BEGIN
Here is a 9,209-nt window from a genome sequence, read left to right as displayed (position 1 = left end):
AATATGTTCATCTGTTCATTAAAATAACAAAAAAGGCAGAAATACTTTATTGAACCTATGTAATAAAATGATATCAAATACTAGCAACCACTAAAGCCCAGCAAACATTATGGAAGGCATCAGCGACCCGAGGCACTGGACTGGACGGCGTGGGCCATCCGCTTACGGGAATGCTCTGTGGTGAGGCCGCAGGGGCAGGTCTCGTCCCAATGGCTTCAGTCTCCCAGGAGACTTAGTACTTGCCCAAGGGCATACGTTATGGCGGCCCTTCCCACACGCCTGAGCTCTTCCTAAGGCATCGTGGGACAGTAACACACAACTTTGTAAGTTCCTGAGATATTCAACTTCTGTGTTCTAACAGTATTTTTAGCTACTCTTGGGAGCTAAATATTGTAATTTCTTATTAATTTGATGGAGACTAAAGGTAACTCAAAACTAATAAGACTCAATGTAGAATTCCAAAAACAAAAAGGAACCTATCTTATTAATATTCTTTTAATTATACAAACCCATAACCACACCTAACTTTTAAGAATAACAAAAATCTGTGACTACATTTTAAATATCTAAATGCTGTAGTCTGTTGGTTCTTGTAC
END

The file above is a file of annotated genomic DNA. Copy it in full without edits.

Here is a 9,209-nt window from a genome sequence, read left to right as displayed (position 1 = left end):
AATATGTTCATCTGTTCATTAAAATAACAAAAAAGGCAGAAATACTTTATTGAACCTATGTAATAAAATGATATCAAATACTAGCAACCACTAAAGCCCAGCAAACATTATGGAAGGCATCAGCGACCCGAGGCACTGGACTGGACGGCGTGGGCCATCCGCTTACGGGAATGCTCTGTGGTGAGGCCGCAGGGGCAGGTCTCGTCCCAATGGCTTCAGTCTCCCAGGAGACTTAGTACTTGCCCAAGGGCATACGTTATGGCGGCCCTTCCCACACGCCTGAGCTCTTCCTAAGGCATCGTGGGACAGTAACACACAACTTTGTAAGTTCCTGAGATATTCAACTTCTGTGTTCTAACAGTATTTTTAGCTACTCTTGGGAGCTAAATATTGTAATTTCTTATTAATTTGATGGAGACTAAAGGTAACTCAAAACTAATAAGACTCAATGTAGAATTCCAAAAACAAAAAGGAACCTATCTTATTAATATTCTTTTAATTATACAAACCCATAACCACACCTAACTTTTAAGAATAACAAAAATCTGTGACTACATTTTAAATATCTAAATGCTGTAGTCTGTTGGTTCTTGTAC